The range finder includes I/O to build a robot or scan a solution. The wide range 9-to-28-V input supply voltage enables operation in 12- and 24-V battery environments. The NavRanger‘s IMU is an InvenSense nine-axis MPU-9150, which combines an accelerometer, a gyroscope, and a magnetometer on one chip. A 32-bit Freescale ColdFire MCF52255 microcontroller provides the processing the power and additional I/O. USB and CAN buses provide the board’s high-speed interfaces. The board also has connectors and power to mount a Digi International XBee wireless module and a TTL GPS.

The board comes with embedded software and a client application that runs on a Windows PC or Mac OS X. It also includes modifiable source code for the embedded and client applications. The NavRanger-OEM costs $495.

Integrated Knowledge Systems, Inc.
www.iknowsystems.com

Scott Garman, Technical Evangelist

This article was a preview of an upcoming interview in the February issue of Circuit Cellar. The full interview is now available here.
Garman_web

Scott Garman is a Portland, OR-based Linux software engineer. Scott is very involved with the Yocto Project, an open-source collaboration that provides tools for the embedded Linux industry. Scott tells us about how he recently helped Intel launch MinnowBoard, the company’s first open-hardware SBC. The entire interview will be published in Circuit Cellar’s February issue.—Nan Price, Associate Editor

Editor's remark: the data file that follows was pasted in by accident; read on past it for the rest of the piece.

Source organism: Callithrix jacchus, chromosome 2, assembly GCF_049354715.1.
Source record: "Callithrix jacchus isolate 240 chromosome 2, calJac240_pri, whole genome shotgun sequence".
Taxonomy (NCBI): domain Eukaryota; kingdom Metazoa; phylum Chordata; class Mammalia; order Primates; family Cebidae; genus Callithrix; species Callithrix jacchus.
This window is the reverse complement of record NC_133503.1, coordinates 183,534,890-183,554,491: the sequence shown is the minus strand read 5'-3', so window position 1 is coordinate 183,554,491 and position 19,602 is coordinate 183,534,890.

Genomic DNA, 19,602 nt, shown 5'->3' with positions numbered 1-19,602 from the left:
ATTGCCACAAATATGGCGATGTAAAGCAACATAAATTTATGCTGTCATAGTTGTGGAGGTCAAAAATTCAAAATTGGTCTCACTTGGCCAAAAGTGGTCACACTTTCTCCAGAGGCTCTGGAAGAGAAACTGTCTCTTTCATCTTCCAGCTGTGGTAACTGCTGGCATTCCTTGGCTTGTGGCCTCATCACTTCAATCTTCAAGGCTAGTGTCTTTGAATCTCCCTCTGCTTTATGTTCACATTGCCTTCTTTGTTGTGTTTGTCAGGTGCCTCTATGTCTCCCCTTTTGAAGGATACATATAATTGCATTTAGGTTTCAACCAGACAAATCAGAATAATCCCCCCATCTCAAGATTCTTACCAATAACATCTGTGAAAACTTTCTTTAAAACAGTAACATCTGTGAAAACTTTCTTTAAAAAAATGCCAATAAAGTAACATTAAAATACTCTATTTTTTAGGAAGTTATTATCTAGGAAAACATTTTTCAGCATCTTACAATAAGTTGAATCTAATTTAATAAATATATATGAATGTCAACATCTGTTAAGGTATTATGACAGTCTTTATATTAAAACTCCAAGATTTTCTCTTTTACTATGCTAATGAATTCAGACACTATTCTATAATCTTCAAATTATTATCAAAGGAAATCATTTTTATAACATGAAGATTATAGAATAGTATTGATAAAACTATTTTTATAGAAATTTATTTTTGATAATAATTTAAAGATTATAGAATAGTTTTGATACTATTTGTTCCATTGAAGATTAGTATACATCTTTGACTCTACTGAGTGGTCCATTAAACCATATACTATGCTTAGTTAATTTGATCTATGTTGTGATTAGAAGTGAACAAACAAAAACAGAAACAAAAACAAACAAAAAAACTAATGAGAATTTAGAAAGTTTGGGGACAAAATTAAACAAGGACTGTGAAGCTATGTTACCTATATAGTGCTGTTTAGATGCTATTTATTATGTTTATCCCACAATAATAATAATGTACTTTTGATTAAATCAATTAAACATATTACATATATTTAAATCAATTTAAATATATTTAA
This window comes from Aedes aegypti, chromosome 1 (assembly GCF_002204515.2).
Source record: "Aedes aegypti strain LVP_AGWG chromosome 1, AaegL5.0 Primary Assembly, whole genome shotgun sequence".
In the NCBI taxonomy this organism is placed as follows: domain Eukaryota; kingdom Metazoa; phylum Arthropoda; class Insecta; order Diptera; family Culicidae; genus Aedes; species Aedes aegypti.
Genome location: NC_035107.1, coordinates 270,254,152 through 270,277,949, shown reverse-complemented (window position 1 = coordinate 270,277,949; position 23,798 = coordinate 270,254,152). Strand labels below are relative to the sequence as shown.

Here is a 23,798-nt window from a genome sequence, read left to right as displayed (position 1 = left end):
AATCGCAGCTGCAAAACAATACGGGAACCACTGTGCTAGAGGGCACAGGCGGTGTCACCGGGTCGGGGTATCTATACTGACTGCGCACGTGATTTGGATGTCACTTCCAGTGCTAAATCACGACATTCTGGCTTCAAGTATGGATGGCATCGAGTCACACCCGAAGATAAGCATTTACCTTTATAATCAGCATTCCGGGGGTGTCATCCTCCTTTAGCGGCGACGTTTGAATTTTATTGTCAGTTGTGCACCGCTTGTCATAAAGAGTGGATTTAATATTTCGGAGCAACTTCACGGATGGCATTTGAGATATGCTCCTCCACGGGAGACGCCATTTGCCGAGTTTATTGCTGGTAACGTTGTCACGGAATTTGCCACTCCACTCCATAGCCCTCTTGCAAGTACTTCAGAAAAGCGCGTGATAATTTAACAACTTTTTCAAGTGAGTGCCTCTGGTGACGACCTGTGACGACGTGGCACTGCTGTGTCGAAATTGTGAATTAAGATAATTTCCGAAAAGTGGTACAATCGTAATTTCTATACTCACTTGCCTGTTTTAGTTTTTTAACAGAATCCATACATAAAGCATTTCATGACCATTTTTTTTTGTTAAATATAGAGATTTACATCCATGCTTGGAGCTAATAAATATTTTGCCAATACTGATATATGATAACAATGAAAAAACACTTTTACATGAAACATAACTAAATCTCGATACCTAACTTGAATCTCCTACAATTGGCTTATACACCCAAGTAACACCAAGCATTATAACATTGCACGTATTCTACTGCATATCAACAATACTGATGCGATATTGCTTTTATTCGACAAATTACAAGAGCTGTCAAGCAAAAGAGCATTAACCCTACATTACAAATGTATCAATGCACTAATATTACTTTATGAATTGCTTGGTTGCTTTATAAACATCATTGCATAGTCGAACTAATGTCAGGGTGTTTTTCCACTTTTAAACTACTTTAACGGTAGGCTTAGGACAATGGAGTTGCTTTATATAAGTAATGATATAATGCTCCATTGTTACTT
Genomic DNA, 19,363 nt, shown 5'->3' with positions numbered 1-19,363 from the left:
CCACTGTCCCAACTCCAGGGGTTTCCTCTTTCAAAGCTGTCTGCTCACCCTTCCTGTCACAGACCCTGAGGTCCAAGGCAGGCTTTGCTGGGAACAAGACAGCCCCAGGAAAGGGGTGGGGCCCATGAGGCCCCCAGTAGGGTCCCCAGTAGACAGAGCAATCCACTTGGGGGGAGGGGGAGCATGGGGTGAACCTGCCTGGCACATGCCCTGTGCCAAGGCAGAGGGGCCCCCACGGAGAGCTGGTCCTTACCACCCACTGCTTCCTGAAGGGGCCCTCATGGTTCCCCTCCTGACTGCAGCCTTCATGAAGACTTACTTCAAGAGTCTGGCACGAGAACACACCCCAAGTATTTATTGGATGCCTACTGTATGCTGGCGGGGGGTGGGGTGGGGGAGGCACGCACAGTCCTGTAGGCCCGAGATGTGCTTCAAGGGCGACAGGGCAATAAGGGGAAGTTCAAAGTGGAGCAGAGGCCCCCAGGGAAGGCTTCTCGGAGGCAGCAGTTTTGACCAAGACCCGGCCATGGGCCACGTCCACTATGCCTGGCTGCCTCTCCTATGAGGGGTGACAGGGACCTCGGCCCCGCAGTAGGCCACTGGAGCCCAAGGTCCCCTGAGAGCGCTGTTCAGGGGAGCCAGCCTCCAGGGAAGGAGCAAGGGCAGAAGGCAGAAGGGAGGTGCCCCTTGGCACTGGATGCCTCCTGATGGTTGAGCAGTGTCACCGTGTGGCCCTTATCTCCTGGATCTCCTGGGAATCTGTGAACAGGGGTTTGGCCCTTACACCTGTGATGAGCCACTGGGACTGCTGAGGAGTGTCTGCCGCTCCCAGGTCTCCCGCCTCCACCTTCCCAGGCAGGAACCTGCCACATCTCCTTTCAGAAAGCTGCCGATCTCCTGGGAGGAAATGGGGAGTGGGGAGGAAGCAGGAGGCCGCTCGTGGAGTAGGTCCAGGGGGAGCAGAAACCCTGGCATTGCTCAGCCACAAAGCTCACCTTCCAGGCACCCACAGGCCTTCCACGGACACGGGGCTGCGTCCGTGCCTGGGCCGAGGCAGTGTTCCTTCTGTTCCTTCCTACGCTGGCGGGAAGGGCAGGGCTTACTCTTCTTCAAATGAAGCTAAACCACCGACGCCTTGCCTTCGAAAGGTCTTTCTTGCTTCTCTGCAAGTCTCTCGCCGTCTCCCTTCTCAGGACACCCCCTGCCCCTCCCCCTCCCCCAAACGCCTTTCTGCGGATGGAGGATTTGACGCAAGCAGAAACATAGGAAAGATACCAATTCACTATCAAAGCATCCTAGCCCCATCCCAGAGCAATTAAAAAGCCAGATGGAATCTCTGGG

NAN: What is the Yocto Project?

 SCOTT: The Yocto Project is centered on the OpenEmbedded build system, which offers a tremendous amount of flexibility in how you can create embedded Linux distros. It gives you the ability to customize nearly every policy of your embedded Linux system.

I’ve developed training materials for new developers getting started with the Yocto Project, including “Getting Started with the Yocto Project—New Developer Screencast Tutorial.”

MinnowBoardWEB

Scott was involved with a MinnowBoard robotics and computer vision demo at LinuxCon Japan, May 2013.

NAN: Tell us about Intel’s recently introduced the MinnowBoard SBC.

SCOTT: The MinnowBoard is based on Intel’s Queens Bay platform, which pairs a Tunnel Creek Atom CPU (the E640 running at 1 GHz) with the Topcliff Platform controller hub. The board has 1 GB of RAM and includes PCI Express, which powers our SATA disk support and gigabit Ethernet. It’s an SBC that’s well suited for embedded applications that can use that extra CPU and especially I/O performance.

MinnowBoardOWI_web

Scott worked on a MinnowBoard demo built around an OWI Robotic Arm.

The MinnowBoard also has embedded bus standards including GPIO, I2C, SPI, and even CAN (used in automotive applications) support. We have an expansion connector on the board where we route these buses, as well as two lanes of PCI Express for custom high-speed I/O expansion.

NAN: What compelled Intel to make the MinnowBoard open hardware?

SCOTT: The main motivation for the MinnowBoard was to create an affordable Atom-based development platform for the Yocto Project. We also felt it was a great opportunity to try to release the board’s design as open hardware.